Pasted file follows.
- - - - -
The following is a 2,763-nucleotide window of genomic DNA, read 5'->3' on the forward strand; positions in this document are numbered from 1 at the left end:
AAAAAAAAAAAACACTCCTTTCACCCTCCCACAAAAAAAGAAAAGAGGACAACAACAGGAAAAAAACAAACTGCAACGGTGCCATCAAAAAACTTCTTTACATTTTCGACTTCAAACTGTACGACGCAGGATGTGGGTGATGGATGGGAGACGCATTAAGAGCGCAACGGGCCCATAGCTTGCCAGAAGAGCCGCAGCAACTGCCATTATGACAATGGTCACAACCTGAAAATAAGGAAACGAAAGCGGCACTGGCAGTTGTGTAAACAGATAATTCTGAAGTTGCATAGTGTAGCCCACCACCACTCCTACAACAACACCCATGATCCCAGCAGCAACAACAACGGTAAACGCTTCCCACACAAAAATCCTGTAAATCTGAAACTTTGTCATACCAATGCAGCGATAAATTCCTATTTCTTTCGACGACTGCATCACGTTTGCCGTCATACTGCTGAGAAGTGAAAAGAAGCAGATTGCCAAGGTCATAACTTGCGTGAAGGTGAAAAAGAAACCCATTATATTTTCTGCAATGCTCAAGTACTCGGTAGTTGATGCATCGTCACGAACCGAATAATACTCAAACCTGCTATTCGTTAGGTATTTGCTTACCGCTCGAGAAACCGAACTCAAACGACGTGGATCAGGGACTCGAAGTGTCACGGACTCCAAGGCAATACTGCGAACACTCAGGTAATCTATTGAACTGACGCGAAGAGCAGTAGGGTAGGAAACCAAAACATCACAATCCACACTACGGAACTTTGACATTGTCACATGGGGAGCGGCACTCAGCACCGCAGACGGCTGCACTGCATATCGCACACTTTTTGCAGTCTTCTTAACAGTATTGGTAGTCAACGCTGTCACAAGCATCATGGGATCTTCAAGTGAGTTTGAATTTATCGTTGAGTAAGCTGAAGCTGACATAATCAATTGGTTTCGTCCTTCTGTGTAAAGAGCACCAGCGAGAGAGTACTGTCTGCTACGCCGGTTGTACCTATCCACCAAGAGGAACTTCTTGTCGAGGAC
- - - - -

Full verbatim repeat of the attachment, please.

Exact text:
The following is a 2,763-nucleotide window of genomic DNA, read 5'->3' on the forward strand; positions in this document are numbered from 1 at the left end:
AAAAAAAAAAAACACTCCTTTCACCCTCCCACAAAAAAAGAAAAGAGGACAACAACAGGAAAAAAACAAACTGCAACGGTGCCATCAAAAAACTTCTTTACATTTTCGACTTCAAACTGTACGACGCAGGATGTGGGTGATGGATGGGAGACGCATTAAGAGCGCAACGGGCCCATAGCTTGCCAGAAGAGCCGCAGCAACTGCCATTATGACAATGGTCACAACCTGAAAATAAGGAAACGAAAGCGGCACTGGCAGTTGTGTAAACAGATAATTCTGAAGTTGCATAGTGTAGCCCACCACCACTCCTACAACAACACCCATGATCCCAGCAGCAACAACAACGGTAAACGCTTCCCACACAAAAATCCTGTAAATCTGAAACTTTGTCATACCAATGCAGCGATAAATTCCTATTTCTTTCGACGACTGCATCACGTTTGCCGTCATACTGCTGAGAAGTGAAAAGAAGCAGATTGCCAAGGTCATAACTTGCGTGAAGGTGAAAAAGAAACCCATTATATTTTCTGCAATGCTCAAGTACTCGGTAGTTGATGCATCGTCACGAACCGAATAATACTCAAACCTGCTATTCGTTAGGTATTTGCTTACCGCTCGAGAAACCGAACTCAAACGACGTGGATCAGGGACTCGAAGTGTCACGGACTCCAAGGCAATACTGCGAACACTCAGGTAATCTATTGAACTGACGCGAAGAGCAGTAGGGTAGGAAACCAAAACATCACAATCCACACTACGGAACTTTGACATTGTCACATGGGGAGCGGCACTCAGCACCGCAGACGGCTGCACTGCATATCGCACACTTTTTGCAGTCTTCTTAACAGTATTGGTAGTCAACGCTGTCACAAGCATCATGGGATCTTCAAGTGAGTTTGAATTTATCGTTGAGTAAGCTGAAGCTGACATAATCAATTGGTTTCGTCCTTCTGTGTAAAGAGCACCAGCGAGAGAGTACTGTCTGCTACGCCGGTTGTACCTATCCACCAAGAGGAACTTCTTGTCGAGGAC